When we meet someone for the first time and share what we do, it often seems to open the gateway to a game of 20 questions. “What do you think about the Paleo diet?” “It’s a good thing to give up gluten, right?” “Is a banana bad for me?” “So, do you always eat healthy?” When we’re asked these kinds of questions, we’re happy to answer them. We feel grateful that people feel comfortable enough to ask. Here's a recent question we were asked...and here's the answer!
Question: Are olives healthy, even though they are high in sodium?
Answer: Although olives seem to get most of their attention for their heart-healthy oil, olives by themselves offer important health benefits. Whether they’re Greek-style black olives, Spanish-style green olives, Kalamata, French, or Californian, olives are a plant food rich in phytonutrients that exhibit anti-inflammatory and antioxidant properties. Two particular phytonutrients found in olives— hydroxytyosol and oleuropein—appear to reduce oxidative stress, and help prevent cancer and cardiovascular disease. The heart-protective benefits of olives may also be due to their high monounsaturated fatty acid content, a type of fat well-touted for its ability to improve cholesterol levels. Additionally, olives are a good source of fiber, iron, copper, and vitamin E. Despite these substantial benefits, some varieties of olives do pack in a significant amount of sodium. One large black olive contains 32 - 72 milligrams of sodium, depending on the size and preserving technique. To help offset the naturally bitter taste of fresh-picked olives, many undergo brine curing (submersion in a salt solution) for several months. Because the olives are preserved in the solution and absorb the sodium content, rinsing them prior to eating will do little to lessen the sodium. However, you can reap the benefits of olives without overloading on sodium by letting olives provide the central flavoring—no additional salt is needed—in pastas, sandwiches, dips and spreads.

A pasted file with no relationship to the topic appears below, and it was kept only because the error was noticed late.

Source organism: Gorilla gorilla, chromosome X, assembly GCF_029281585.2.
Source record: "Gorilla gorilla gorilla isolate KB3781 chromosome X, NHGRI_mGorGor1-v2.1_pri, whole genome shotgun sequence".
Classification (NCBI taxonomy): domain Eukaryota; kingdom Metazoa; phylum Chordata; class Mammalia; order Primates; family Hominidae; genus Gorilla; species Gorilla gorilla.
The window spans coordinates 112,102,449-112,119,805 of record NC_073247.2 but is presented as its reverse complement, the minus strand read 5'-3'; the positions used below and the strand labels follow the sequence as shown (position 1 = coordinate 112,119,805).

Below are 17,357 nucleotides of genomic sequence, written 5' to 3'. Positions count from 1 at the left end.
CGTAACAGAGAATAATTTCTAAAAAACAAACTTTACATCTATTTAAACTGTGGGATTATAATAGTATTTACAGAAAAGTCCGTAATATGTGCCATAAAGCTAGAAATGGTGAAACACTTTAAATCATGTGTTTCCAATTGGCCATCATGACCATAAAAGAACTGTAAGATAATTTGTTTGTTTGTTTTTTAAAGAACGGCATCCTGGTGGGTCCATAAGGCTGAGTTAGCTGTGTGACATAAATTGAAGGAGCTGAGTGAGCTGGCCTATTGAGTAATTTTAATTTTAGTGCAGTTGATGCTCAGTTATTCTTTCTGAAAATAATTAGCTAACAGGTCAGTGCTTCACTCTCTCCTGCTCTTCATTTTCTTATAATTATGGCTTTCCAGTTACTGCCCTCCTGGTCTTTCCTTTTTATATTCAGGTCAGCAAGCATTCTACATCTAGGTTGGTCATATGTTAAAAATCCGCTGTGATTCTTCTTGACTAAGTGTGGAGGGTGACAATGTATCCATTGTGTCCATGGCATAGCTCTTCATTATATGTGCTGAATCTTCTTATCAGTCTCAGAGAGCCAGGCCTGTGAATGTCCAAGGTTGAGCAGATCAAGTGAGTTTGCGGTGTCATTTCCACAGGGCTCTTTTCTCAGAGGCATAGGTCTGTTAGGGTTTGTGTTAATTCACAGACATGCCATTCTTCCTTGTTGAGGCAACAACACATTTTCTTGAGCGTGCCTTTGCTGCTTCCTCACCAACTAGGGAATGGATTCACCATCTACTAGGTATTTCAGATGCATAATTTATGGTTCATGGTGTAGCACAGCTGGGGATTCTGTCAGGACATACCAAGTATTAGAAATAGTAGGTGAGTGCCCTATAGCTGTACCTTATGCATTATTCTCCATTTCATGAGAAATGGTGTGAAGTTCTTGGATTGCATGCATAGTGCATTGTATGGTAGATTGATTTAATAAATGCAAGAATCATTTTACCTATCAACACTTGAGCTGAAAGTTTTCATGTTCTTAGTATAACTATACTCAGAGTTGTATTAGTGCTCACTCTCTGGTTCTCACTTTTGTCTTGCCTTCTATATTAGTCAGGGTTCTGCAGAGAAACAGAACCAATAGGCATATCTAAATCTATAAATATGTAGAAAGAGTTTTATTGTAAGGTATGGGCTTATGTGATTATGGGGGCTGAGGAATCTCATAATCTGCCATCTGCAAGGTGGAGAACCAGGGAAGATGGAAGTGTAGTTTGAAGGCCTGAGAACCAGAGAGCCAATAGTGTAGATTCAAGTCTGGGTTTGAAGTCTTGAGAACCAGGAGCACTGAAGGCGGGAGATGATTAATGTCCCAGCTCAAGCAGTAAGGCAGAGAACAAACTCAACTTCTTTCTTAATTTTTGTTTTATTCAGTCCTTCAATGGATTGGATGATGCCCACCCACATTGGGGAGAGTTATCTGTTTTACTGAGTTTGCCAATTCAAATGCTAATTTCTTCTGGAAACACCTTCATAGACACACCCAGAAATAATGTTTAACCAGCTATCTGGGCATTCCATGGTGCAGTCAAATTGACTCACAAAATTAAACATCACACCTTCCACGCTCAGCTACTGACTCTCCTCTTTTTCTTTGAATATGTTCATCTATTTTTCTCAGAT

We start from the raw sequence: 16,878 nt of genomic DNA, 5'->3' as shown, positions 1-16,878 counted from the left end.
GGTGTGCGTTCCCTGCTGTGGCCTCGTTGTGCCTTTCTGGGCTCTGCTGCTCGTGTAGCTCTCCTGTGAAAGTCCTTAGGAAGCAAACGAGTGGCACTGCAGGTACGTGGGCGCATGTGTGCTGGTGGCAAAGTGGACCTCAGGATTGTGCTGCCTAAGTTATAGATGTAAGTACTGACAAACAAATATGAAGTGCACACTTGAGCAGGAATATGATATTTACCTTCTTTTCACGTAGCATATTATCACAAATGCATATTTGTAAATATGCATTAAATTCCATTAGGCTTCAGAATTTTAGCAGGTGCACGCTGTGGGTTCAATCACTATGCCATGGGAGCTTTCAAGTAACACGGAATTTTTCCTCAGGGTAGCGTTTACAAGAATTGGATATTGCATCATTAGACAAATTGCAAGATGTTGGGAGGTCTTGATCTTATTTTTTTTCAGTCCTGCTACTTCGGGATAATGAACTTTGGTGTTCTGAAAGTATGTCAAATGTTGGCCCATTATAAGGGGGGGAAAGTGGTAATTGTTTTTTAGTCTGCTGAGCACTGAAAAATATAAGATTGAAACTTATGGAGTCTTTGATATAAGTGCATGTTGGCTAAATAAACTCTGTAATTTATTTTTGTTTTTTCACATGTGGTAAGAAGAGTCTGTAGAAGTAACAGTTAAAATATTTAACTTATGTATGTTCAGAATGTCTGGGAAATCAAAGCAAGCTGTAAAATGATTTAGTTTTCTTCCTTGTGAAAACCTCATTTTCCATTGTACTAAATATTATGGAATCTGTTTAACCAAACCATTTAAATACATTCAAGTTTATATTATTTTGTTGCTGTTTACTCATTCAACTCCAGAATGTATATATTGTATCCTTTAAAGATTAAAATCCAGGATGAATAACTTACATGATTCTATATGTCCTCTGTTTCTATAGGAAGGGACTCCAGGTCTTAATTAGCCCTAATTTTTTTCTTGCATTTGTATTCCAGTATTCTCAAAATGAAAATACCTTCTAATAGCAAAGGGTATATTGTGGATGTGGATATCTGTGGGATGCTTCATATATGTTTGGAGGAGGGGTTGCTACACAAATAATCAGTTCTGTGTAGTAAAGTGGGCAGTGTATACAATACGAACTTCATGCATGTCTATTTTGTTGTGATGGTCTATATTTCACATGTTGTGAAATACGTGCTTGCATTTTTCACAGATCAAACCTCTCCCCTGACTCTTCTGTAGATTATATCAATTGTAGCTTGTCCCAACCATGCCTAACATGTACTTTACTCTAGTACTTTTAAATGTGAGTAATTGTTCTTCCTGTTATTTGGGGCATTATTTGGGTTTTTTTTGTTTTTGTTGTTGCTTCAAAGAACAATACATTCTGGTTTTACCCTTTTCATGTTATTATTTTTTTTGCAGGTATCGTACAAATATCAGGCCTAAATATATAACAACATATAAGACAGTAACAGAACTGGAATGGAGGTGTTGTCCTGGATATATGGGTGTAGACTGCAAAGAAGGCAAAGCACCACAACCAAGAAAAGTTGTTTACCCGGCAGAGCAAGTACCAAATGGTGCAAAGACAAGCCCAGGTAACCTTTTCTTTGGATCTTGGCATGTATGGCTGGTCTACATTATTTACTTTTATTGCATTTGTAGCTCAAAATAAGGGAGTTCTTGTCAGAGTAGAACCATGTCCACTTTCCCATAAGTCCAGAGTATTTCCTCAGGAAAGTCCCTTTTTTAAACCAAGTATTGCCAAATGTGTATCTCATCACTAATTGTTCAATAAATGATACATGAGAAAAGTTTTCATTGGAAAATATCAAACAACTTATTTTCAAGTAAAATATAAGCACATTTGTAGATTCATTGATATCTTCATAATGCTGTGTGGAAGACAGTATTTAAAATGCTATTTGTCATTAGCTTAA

—McKenzie Hall, RD
This Q & A was written by McKenzie for the April 2014 issue of Environmental Nutrition.